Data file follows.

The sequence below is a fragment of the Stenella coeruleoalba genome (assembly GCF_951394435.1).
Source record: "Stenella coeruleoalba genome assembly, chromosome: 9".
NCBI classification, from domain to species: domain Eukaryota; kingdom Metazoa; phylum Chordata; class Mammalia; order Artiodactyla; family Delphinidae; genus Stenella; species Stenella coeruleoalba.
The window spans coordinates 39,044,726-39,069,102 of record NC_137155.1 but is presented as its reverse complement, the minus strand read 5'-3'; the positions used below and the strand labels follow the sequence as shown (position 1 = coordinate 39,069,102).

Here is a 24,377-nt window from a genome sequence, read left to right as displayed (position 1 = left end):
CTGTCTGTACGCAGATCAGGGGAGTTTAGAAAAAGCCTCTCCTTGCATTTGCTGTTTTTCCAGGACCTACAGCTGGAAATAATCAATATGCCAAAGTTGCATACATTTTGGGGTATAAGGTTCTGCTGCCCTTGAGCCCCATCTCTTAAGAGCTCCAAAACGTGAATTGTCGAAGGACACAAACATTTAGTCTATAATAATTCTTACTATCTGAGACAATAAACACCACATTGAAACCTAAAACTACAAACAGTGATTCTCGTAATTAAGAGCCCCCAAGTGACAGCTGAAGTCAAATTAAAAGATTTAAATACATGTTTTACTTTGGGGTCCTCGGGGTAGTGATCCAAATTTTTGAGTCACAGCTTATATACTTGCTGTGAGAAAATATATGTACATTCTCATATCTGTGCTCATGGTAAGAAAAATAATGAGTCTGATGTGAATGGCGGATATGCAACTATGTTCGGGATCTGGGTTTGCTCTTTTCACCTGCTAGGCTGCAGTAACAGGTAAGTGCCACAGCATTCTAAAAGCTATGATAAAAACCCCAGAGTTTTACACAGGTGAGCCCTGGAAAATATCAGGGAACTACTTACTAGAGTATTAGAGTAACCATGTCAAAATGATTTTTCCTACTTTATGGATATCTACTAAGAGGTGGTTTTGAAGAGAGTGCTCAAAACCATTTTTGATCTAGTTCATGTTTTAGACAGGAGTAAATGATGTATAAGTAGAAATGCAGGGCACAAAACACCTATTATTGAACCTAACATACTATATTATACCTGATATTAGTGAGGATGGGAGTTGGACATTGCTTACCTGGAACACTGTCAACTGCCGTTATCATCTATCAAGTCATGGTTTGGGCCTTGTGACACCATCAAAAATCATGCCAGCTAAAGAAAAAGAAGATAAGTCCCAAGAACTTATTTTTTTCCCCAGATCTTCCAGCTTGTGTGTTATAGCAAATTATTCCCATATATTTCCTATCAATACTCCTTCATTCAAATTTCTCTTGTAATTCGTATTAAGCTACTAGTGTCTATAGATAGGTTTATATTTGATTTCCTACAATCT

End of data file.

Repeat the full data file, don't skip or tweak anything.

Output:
The sequence below is a fragment of the Stenella coeruleoalba genome (assembly GCF_951394435.1).
Source record: "Stenella coeruleoalba genome assembly, chromosome: 9".
NCBI classification, from domain to species: domain Eukaryota; kingdom Metazoa; phylum Chordata; class Mammalia; order Artiodactyla; family Delphinidae; genus Stenella; species Stenella coeruleoalba.
The window spans coordinates 39,044,726-39,069,102 of record NC_137155.1 but is presented as its reverse complement, the minus strand read 5'-3'; the positions used below and the strand labels follow the sequence as shown (position 1 = coordinate 39,069,102).

Here is a 24,377-nt window from a genome sequence, read left to right as displayed (position 1 = left end):
CTGTCTGTACGCAGATCAGGGGAGTTTAGAAAAAGCCTCTCCTTGCATTTGCTGTTTTTCCAGGACCTACAGCTGGAAATAATCAATATGCCAAAGTTGCATACATTTTGGGGTATAAGGTTCTGCTGCCCTTGAGCCCCATCTCTTAAGAGCTCCAAAACGTGAATTGTCGAAGGACACAAACATTTAGTCTATAATAATTCTTACTATCTGAGACAATAAACACCACATTGAAACCTAAAACTACAAACAGTGATTCTCGTAATTAAGAGCCCCCAAGTGACAGCTGAAGTCAAATTAAAAGATTTAAATACATGTTTTACTTTGGGGTCCTCGGGGTAGTGATCCAAATTTTTGAGTCACAGCTTATATACTTGCTGTGAGAAAATATATGTACATTCTCATATCTGTGCTCATGGTAAGAAAAATAATGAGTCTGATGTGAATGGCGGATATGCAACTATGTTCGGGATCTGGGTTTGCTCTTTTCACCTGCTAGGCTGCAGTAACAGGTAAGTGCCACAGCATTCTAAAAGCTATGATAAAAACCCCAGAGTTTTACACAGGTGAGCCCTGGAAAATATCAGGGAACTACTTACTAGAGTATTAGAGTAACCATGTCAAAATGATTTTTCCTACTTTATGGATATCTACTAAGAGGTGGTTTTGAAGAGAGTGCTCAAAACCATTTTTGATCTAGTTCATGTTTTAGACAGGAGTAAATGATGTATAAGTAGAAATGCAGGGCACAAAACACCTATTATTGAACCTAACATACTATATTATACCTGATATTAGTGAGGATGGGAGTTGGACATTGCTTACCTGGAACACTGTCAACTGCCGTTATCATCTATCAAGTCATGGTTTGGGCCTTGTGACACCATCAAAAATCATGCCAGCTAAAGAAAAAGAAGATAAGTCCCAAGAACTTATTTTTTTCCCCAGATCTTCCAGCTTGTGTGTTATAGCAAATTATTCCCATATATTTCCTATCAATACTCCTTCATTCAAATTTCTCTTGTAATTCGTATTAAGCTACTAGTGTCTATAGATAGGTTTATATTTGATTTCCTACAATCT